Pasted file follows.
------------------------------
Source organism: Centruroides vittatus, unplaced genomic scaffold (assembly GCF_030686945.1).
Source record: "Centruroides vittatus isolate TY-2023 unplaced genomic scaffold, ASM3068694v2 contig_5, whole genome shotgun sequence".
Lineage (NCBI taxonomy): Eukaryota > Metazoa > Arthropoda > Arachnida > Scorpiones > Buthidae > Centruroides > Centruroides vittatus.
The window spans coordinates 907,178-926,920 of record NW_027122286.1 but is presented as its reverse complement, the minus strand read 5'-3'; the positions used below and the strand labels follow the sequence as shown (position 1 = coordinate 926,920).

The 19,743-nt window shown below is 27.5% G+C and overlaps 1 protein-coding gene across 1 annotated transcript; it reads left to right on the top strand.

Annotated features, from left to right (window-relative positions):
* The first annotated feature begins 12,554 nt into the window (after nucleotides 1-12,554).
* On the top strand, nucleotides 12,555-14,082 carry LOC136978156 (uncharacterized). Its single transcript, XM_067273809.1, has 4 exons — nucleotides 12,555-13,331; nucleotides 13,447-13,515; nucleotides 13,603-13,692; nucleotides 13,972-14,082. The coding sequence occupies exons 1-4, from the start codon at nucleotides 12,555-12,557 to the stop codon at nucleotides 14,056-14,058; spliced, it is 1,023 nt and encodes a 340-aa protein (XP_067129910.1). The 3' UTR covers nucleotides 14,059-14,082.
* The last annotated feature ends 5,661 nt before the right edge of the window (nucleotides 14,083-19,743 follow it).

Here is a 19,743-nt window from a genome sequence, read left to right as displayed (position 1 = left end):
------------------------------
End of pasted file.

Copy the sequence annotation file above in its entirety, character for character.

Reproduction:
Source organism: Centruroides vittatus, unplaced genomic scaffold (assembly GCF_030686945.1).
Source record: "Centruroides vittatus isolate TY-2023 unplaced genomic scaffold, ASM3068694v2 contig_5, whole genome shotgun sequence".
Lineage (NCBI taxonomy): Eukaryota > Metazoa > Arthropoda > Arachnida > Scorpiones > Buthidae > Centruroides > Centruroides vittatus.
The window spans coordinates 907,178-926,920 of record NW_027122286.1 but is presented as its reverse complement, the minus strand read 5'-3'; the positions used below and the strand labels follow the sequence as shown (position 1 = coordinate 926,920).

The 19,743-nt window shown below is 27.5% G+C and overlaps 1 protein-coding gene across 1 annotated transcript; it reads left to right on the top strand.

Annotated features, from left to right (window-relative positions):
* The first annotated feature begins 12,554 nt into the window (after nucleotides 1-12,554).
* On the top strand, nucleotides 12,555-14,082 carry LOC136978156 (uncharacterized). Its single transcript, XM_067273809.1, has 4 exons — nucleotides 12,555-13,331; nucleotides 13,447-13,515; nucleotides 13,603-13,692; nucleotides 13,972-14,082. The coding sequence occupies exons 1-4, from the start codon at nucleotides 12,555-12,557 to the stop codon at nucleotides 14,056-14,058; spliced, it is 1,023 nt and encodes a 340-aa protein (XP_067129910.1). The 3' UTR covers nucleotides 14,059-14,082.
* The last annotated feature ends 5,661 nt before the right edge of the window (nucleotides 14,083-19,743 follow it).

Here is a 19,743-nt window from a genome sequence, read left to right as displayed (position 1 = left end):